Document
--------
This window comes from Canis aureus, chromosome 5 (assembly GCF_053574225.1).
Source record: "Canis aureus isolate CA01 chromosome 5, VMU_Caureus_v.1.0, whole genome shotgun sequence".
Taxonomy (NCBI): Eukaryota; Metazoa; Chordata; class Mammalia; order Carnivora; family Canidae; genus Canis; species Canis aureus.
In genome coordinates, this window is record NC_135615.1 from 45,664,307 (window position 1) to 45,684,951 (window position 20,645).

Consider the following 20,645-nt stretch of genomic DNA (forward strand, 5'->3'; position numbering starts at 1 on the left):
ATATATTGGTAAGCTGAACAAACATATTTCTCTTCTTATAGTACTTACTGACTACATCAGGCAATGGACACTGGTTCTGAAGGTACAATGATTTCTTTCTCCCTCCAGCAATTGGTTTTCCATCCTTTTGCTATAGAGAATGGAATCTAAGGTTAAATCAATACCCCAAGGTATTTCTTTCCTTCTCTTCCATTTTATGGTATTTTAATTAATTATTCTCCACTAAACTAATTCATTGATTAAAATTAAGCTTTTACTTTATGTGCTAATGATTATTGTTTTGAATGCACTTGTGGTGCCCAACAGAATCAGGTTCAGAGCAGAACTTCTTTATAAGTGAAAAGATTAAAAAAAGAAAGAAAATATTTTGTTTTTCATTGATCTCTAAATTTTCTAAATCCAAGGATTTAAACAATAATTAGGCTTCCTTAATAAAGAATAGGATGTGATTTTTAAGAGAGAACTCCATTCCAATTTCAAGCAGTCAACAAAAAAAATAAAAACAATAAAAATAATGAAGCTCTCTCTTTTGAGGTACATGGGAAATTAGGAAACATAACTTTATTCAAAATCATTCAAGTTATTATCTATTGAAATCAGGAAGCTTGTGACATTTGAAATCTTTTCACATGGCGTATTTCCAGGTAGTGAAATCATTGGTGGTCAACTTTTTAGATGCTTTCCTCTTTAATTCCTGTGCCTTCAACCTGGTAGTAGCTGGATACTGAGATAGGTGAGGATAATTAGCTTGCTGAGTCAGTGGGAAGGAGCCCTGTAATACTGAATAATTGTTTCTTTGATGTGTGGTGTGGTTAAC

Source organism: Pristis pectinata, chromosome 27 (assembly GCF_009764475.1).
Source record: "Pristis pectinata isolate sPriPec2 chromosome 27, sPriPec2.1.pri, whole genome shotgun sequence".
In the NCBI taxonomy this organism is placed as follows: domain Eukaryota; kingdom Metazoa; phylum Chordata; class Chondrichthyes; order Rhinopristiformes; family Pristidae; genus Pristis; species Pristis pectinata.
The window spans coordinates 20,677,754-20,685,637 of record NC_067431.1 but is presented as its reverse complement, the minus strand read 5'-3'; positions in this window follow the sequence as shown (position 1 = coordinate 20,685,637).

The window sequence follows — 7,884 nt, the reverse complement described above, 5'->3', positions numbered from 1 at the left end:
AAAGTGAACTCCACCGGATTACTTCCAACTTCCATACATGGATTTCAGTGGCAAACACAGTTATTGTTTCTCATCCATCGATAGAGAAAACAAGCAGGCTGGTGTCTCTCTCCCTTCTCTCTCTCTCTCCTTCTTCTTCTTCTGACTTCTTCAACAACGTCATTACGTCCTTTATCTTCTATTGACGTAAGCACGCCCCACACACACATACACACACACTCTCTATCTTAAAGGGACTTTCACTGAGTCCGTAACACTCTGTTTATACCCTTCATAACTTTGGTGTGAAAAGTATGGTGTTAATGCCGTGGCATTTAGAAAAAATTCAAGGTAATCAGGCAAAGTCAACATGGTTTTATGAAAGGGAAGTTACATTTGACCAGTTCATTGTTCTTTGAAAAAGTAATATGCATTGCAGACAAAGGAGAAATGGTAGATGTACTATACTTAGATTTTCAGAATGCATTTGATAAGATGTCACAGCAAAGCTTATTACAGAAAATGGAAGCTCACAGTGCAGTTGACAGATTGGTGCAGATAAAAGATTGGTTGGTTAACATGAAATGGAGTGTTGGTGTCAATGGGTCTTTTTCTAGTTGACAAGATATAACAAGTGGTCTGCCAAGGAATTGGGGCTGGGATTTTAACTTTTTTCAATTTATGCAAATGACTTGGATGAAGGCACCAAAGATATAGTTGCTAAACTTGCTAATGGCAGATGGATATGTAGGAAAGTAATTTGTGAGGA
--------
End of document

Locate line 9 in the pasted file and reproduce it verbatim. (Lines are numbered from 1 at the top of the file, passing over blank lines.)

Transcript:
In the NCBI taxonomy this organism is placed as follows: domain Eukaryota; kingdom Metazoa; phylum Chordata; class Chondrichthyes; order Rhinopristiformes; family Pristidae; genus Pristis; species Pristis pectinata.